Why would anyone choose not use the lowlatency kernel?

The different configurations, “generic”, “lowlatency” (as configured in Ubuntu), and RT, are all about balancing throughput versus latency. Generic kernels favour throughput over latency, the others favour latency over throughput. Thus users who need throughput more than they need low latency wouldn’t choose a low latency kernel.

Compared to the generic configuration, the low-latency kernel changes the following settings:

  • IRQs are threaded by default, meaning that more IRQs (still not all IRQs) can be pre-empted, and they can also be prioritised and have their CPU affinity controlled;
  • pre-emption is enabled throughout the kernel (CONFIG_PREEMPT instead of CONFIG_PREEMPT_VOLUNTARY);
  • the latency debugging tools are enabled, so that the user can determine what kernel operations are blocking progress;
  • the timer frequency is set to 1000 Hz instead of 250 Hz.

RT kernels add a number of patches to the mainline kernel, and a few more configuration tweaks. The purpose of most of those patches is to allow more opportunities for pre-emption, by removing or splitting up locks, and to reduce the amount of time the kernel spends handling uninterruptible tasks (notably, by improving the logging mechanisms and using them less). The goal of all this is to allow the kernel to meet deadlines, i.e. ensure that, when it is required to handle something, it isn’t busy doing something else; this isn’t the same as high throughput or low latency, but fixing latency issues helps.

The generic kernels, as configured by default in most distributions, are designed to be a “sensible” compromise: they try to ensure that no single task can monopolise the system for too long, and that tasks can switch reasonably frequently, but without compromising throughput — because the more time the kernel spends considering whether to switch tasks (inside or outside the kernel), or handling interrupts, the less time the system as a whole can spend “working”. That compromise isn’t good enough for latency-sensitive workloads such as real-time audio or video processing: for those, low-latency kernels provide lower latencies at the expense of some throughput. And for real-time requirements, the real-time kernels remove as many low-latency-blockers as possible, at the expense of more throughput.

Main-stream distributions of Linux are mostly installed on servers, where traditionally latency hasn’t been considered all that important (although if you do percentile performance analysis, and care about top percentile performance, you might disagree), so the default kernels are quite conservative. Desktop users should probably use the low-latency kernels, as suggested by the kernel’s own documentation. In fact, the more low-latency kernels are used, the more feedback there will be on their relevance, which helps get generally-applicable improvements into the default kernel configurations; the same goes for the RT kernels (many of the RT patches are intended, at some point, for the mainstream kernel).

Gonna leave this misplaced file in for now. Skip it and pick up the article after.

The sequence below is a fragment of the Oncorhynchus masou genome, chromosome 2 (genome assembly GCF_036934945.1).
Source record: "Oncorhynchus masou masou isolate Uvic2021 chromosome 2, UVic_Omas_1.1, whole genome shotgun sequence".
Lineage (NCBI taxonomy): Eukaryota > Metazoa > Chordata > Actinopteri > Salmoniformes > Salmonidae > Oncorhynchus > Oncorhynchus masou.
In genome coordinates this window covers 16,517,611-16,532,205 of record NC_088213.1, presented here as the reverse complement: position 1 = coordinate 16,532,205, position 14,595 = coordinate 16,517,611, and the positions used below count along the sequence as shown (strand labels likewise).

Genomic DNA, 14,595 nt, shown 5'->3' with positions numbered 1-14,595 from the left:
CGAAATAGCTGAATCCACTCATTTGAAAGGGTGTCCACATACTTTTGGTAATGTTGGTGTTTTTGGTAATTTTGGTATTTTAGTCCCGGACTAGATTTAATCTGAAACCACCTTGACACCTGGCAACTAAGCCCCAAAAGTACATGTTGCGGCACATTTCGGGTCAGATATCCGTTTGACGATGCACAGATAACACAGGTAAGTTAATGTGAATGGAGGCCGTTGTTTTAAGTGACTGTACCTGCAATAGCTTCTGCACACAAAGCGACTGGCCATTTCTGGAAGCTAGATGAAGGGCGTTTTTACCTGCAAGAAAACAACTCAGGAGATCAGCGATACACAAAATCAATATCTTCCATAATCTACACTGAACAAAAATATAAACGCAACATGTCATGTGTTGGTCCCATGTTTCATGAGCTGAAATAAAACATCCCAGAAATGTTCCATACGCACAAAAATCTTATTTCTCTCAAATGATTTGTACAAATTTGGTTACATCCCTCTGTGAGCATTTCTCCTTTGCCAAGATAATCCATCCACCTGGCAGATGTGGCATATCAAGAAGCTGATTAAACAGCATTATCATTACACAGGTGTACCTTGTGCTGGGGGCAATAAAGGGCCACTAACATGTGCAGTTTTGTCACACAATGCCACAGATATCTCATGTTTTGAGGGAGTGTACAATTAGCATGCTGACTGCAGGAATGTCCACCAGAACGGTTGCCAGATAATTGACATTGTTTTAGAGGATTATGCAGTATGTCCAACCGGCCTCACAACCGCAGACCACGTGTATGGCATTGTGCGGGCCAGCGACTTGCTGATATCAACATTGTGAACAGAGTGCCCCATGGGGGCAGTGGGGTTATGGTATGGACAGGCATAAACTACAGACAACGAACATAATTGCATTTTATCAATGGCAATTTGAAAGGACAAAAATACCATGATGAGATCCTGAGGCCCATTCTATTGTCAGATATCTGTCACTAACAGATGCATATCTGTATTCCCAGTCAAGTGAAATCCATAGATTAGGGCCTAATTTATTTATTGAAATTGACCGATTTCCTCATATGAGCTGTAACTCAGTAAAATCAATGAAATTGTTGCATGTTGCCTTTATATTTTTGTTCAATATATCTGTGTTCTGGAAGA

This presentation on the topic provides quite a lot of background.

Stephen Kitt explained the configurations and balancy and all nice in technical parameters. I would like to offer just a small intuitive distinction:

  • You are on safari, riding through the terrain in a jeep. Your prey is running. When the prey is in crosshairs, you pull the trigger and the rifle shoots - the computation is simple - prey in crosshairs=hit, prey not in crosshairs=miss - you desperately need low latency - you then recover, reload rifle, find another prey - no need for extra speed, no need for regularity. Latency is all.

  • You are converting a video from that safari. It is long, it takes hours. You do not care, when particular frame is processed and if some frames take more time to process than others. You need finish the process as fast as possible - better throughput means less hours, nothing else matters

  • You are getting telegraph - just shorts, longs and spaces - Morse is easy to decipher and you do not need exactly when each pulse started or ended, but you need a guarantee, that you do not miss any one of them - you need realtime (it may be slow, telegraph is not so fast, but it must be regular

In this three examples you clearly select just one of latency, throughput or regularity, sacrificing other two - for obvious reasons. And only in one you really want low latency, if you cannot have all three at the same time.

Because there is a trade-off. Switching processes or entering/exiting interrupts takes time. For example running the scheduler at 1000Hz instead of 250Hz means you’ll have a timer interrupt and potentially switch processes four times as often. This can allow a process to react faster because it’s more regularly allowed to execute. However, as a human you’ll probably not notice any difference (250Hz means every 4ms which is already much faster than any human reaction time).

The total amount of processing power or I/O throughput is limited and calling the scheduler more often only means you’ll waste a part of it.